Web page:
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NCC suspends enforcement action against telecom company, imposes fine

NCC Executive Chairman, Prof. Umar Danbatta.

NCC Executive Chairman, Prof. Umar Danbatta.

The Nigerian Communications Commission (NCC) on Thursday suspended an enforcement action against a Lagos-based telecommunication outfit, Innjoo Technology Ltd., after it paid four million Naira fine for marketing non type-approved telephones.

The Head, Enforcement Unit of NCC, Mr Salisu Abdul, disclosed this when he spoke with newsmen after an enforcement action against the company in Lagos.

Abdul said in July 2015, the outfit was sanctioned to the tune of four million Naira for non type-approving eight different models of its handset phones.

Abdul said the company had forwarded the phones for test, but six models were approved by NCC, while the remaining two were obsolete, hence, not approved.

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He said that after the approval of some of the phones, Innjoo had refused to pay the sanction for the marketing of the remaining two set of models without approval.

“We decided to come today to enforce compliance with payment. We have interacted with the officials of Innjoo and they told us that they actually did not receive the notice of sanction.

“The letter of sanction was sent to a lawyer representing Innjoo Technology Ltd, but the company said it never received it.

“So, when we gave them a copy of the letter of sanction, they immediately complied,’’ he said.

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He said: “the company has paid the fine now, in the sum of N4 million, and the enforcement action has now been suspended,” Abdul said.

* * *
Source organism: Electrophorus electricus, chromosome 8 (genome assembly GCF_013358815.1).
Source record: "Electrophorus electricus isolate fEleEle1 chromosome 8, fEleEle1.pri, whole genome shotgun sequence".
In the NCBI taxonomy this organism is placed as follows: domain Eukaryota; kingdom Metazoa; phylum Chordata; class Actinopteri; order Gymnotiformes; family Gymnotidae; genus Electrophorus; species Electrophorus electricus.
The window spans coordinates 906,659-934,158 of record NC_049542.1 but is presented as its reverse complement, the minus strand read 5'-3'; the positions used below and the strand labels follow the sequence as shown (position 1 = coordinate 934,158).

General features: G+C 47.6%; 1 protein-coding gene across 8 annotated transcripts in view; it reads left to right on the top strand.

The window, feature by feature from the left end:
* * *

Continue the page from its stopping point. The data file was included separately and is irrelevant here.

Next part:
He, however, said the commission would not hesitate to sanction operators and dealers that did not seek its approval before selling any device in the country’s telecommunications market.

Abdul said that type-approving a phone was necessary to ensure such device was compatible with the country’s telecommunications networks.

He said it was an offence to sell or use any device that was not approved by the regulatory body.

According to him, selling of non type-approved phones is against the provision of sections 131, 132 and 133 of the Nigerian Communications Act.

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“Substandard phones hinder network switchings so we have to subject phones to test to determine their qualities.

“Sometimes, using non type-approved handset causes poor quality of service, so this is one of the fundamental aspects why type-approval is necessary.

“So, we are saying that whatever equipment that is brought into the telecommunications market must be compatible with our network, otherwise, approval will not be given,” he said.

Abdul said phone users should check the commission’s website to see the list of type-approved devices, so as to be guided.

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